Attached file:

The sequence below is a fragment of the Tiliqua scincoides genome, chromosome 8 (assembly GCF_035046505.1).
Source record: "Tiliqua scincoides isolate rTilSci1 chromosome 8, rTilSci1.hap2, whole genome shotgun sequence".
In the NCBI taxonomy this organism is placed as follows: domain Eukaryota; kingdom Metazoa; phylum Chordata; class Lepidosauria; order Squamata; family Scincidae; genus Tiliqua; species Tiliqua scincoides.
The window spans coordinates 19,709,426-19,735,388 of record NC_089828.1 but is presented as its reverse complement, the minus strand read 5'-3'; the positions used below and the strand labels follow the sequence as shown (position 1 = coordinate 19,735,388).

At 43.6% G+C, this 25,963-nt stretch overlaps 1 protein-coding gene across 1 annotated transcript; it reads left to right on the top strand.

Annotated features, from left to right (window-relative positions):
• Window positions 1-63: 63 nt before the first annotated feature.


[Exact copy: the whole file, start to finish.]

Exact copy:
The sequence below is a fragment of the Tiliqua scincoides genome, chromosome 8 (assembly GCF_035046505.1).
Source record: "Tiliqua scincoides isolate rTilSci1 chromosome 8, rTilSci1.hap2, whole genome shotgun sequence".
In the NCBI taxonomy this organism is placed as follows: domain Eukaryota; kingdom Metazoa; phylum Chordata; class Lepidosauria; order Squamata; family Scincidae; genus Tiliqua; species Tiliqua scincoides.
The window spans coordinates 19,709,426-19,735,388 of record NC_089828.1 but is presented as its reverse complement, the minus strand read 5'-3'; the positions used below and the strand labels follow the sequence as shown (position 1 = coordinate 19,735,388).

At 43.6% G+C, this 25,963-nt stretch overlaps 1 protein-coding gene across 1 annotated transcript; it reads left to right on the top strand.

Annotated features, from left to right (window-relative positions):
• Window positions 1-63: 63 nt before the first annotated feature.